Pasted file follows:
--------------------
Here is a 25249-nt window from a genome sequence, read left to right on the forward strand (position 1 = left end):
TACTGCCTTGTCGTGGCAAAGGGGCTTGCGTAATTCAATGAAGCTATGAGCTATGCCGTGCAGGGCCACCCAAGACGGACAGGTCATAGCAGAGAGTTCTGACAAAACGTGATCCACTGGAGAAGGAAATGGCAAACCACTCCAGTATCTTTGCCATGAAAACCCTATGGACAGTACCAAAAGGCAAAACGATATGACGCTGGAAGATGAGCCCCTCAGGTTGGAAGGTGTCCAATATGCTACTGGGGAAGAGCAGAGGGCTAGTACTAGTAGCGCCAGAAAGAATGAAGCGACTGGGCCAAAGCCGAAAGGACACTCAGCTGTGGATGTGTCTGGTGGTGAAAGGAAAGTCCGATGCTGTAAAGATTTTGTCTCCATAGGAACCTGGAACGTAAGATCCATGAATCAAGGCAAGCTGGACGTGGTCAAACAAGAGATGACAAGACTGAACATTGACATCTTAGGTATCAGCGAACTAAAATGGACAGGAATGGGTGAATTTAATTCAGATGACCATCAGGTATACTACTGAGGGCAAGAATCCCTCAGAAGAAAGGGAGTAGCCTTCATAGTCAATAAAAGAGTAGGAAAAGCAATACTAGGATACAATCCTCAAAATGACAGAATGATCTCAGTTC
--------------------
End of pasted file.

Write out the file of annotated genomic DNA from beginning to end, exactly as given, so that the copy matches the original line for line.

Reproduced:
Here is a 25249-nt window from a genome sequence, read left to right on the forward strand (position 1 = left end):
TACTGCCTTGTCGTGGCAAAGGGGCTTGCGTAATTCAATGAAGCTATGAGCTATGCCGTGCAGGGCCACCCAAGACGGACAGGTCATAGCAGAGAGTTCTGACAAAACGTGATCCACTGGAGAAGGAAATGGCAAACCACTCCAGTATCTTTGCCATGAAAACCCTATGGACAGTACCAAAAGGCAAAACGATATGACGCTGGAAGATGAGCCCCTCAGGTTGGAAGGTGTCCAATATGCTACTGGGGAAGAGCAGAGGGCTAGTACTAGTAGCGCCAGAAAGAATGAAGCGACTGGGCCAAAGCCGAAAGGACACTCAGCTGTGGATGTGTCTGGTGGTGAAAGGAAAGTCCGATGCTGTAAAGATTTTGTCTCCATAGGAACCTGGAACGTAAGATCCATGAATCAAGGCAAGCTGGACGTGGTCAAACAAGAGATGACAAGACTGAACATTGACATCTTAGGTATCAGCGAACTAAAATGGACAGGAATGGGTGAATTTAATTCAGATGACCATCAGGTATACTACTGAGGGCAAGAATCCCTCAGAAGAAAGGGAGTAGCCTTCATAGTCAATAAAAGAGTAGGAAAAGCAATACTAGGATACAATCCTCAAAATGACAGAATGATCTCAGTTC